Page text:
LAS VEGAS (AP) —A convenience store clerk who killed himself minutes after he shot a customer who refused to wear a mask and walked out without paying for three bags of chips earlier this month would have faced criminal charges if he had survived, a police report says.
The Feb. 6 shootings on the northwest edge of Las Vegas came four days before Gov. Steve Sisolak lifted Nevada’s COVID-19 mask mandate.
The 36-year-old cashier at the Terrible’s gas station/store was pronounced dead at the scene because of a self-inflicted gunshot wound to the head, police said.
The 26-year-old customer’s ex-girlfriend took him to a nearby hospital, where he was treated for a gunshot wound to the shoulder and later released, police said.
Officers interviewed him at the hospital,, and a witness at the scene corroborated his account of the incident.
Police were called to the scene at West Centennial Center Boulevard near U.S. Highway 95 at about 8:30 a.m. Feb. 6.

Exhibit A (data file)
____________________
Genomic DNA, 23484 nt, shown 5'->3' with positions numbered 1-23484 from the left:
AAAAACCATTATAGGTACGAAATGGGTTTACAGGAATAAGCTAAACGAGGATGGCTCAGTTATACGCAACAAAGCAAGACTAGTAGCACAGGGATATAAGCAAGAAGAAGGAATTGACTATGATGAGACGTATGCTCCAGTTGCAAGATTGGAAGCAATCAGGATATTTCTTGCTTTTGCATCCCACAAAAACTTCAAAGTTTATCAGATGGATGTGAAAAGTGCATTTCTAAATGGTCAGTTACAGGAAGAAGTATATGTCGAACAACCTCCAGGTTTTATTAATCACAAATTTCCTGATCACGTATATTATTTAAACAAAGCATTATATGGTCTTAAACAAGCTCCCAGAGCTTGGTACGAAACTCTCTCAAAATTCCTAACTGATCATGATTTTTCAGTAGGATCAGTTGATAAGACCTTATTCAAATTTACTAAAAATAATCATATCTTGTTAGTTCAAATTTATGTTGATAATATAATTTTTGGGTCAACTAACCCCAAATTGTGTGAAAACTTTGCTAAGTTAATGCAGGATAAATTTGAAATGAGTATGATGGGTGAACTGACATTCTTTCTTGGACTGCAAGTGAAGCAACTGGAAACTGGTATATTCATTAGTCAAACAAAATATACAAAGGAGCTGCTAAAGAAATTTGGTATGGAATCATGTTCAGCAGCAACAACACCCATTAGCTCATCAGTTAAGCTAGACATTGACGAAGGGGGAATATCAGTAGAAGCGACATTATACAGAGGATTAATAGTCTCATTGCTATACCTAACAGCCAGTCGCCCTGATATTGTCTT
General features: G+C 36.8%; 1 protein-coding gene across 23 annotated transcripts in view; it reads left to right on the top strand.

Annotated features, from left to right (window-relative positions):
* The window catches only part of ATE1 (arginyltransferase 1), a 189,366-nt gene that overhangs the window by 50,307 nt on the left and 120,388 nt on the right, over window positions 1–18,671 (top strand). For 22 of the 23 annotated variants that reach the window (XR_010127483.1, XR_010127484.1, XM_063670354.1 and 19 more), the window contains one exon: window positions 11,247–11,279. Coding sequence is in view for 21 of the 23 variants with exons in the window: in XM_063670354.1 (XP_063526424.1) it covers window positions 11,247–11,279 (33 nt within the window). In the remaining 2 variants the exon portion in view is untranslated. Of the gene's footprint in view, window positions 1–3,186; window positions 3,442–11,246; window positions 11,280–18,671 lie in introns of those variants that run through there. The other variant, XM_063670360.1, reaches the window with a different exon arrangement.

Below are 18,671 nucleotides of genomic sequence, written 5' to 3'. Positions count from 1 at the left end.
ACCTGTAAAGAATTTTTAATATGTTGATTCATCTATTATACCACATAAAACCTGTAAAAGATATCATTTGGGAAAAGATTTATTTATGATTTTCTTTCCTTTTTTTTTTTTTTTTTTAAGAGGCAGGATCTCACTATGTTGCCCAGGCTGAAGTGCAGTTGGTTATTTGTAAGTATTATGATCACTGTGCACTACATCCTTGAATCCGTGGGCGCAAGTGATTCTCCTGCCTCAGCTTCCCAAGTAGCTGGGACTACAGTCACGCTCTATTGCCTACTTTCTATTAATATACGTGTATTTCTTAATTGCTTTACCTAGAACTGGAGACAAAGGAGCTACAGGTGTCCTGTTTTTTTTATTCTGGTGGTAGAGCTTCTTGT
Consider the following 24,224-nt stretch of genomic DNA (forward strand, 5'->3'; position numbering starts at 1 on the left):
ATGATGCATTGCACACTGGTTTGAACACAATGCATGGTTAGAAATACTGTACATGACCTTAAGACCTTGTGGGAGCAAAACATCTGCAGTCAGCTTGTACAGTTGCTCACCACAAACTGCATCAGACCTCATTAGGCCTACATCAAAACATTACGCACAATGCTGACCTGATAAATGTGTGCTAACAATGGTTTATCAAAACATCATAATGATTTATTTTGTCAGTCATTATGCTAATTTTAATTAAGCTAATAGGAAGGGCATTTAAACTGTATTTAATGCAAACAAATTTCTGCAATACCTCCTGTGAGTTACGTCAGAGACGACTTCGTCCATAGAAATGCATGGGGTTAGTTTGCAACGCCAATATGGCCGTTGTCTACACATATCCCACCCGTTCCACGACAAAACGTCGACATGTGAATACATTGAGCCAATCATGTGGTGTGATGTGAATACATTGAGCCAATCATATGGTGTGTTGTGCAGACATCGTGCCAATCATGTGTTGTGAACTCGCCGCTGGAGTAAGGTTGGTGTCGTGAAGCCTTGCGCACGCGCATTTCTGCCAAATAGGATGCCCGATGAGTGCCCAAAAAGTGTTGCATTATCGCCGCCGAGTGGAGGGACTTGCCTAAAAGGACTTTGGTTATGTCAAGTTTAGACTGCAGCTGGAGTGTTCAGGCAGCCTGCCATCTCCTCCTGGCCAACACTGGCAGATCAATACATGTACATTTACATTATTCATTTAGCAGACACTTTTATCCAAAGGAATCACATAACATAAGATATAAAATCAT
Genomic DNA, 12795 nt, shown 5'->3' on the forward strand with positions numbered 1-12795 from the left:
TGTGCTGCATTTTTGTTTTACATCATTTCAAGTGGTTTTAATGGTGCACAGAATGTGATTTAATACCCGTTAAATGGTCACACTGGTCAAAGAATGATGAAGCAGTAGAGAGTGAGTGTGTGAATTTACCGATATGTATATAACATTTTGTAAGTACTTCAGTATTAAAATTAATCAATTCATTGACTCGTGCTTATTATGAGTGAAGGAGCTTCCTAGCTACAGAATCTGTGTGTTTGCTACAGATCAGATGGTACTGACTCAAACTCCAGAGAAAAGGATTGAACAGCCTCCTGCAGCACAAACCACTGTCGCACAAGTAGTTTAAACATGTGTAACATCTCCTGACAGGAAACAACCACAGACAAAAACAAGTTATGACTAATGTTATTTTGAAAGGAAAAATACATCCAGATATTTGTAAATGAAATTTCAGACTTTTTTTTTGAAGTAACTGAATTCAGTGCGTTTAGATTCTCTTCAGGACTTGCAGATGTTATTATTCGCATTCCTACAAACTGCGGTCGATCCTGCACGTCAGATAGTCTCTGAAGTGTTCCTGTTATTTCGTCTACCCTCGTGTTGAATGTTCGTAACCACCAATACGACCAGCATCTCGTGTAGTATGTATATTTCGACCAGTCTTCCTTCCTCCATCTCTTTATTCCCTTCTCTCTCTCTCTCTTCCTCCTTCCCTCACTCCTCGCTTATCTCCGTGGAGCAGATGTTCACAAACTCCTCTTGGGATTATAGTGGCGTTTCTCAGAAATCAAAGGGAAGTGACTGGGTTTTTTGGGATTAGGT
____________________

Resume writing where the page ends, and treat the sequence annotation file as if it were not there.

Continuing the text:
Detectives recovered the Glock handgun used in both shootings and four shell casings, and they reviewed surveillance video before filing the report on Feb. 9 detailing the chain of events.
“Due to the facts and circumstances learned at the time of the incident, (the clerk) would have been charged if he survived with battery with (use of a deadly weapon),’’ the report said.
KLAS-TV first reported on the incident Thursday. The Associated Press obtained a redacted copy of the police report through a public records request.
Police say the clerk yelled at the the customer to put on a mask or leave the store, but he refused and placed three bags of chips on the counter. The clerk refused to serve the man, who then walked outside with the chips without paying.
The clerk followed him outside and started recording him with his cellphone camera. The customer became upset, advanced toward the clerk and ``a struggle quickly ensued.’’
``Once the physical fight was broken up,’’ the clerk pulled a handgun from his pocket and fired three rounds at the victim, striking him once in the shoulder, the report said.
The victim ran to a tire store next door and was picked up by his ex-girlfriend in a van.
The clerk made a call on his cellphone and began arguing with someone on the line. Moments later he turned the handgun on himself, firing one round to the right side of his head, police said.
The officer wrote in the report that when he arrived on the scene, the man was still holding the handgun in one hand and cellphone in the other, lying on his back with no pulse and blood coming from his head.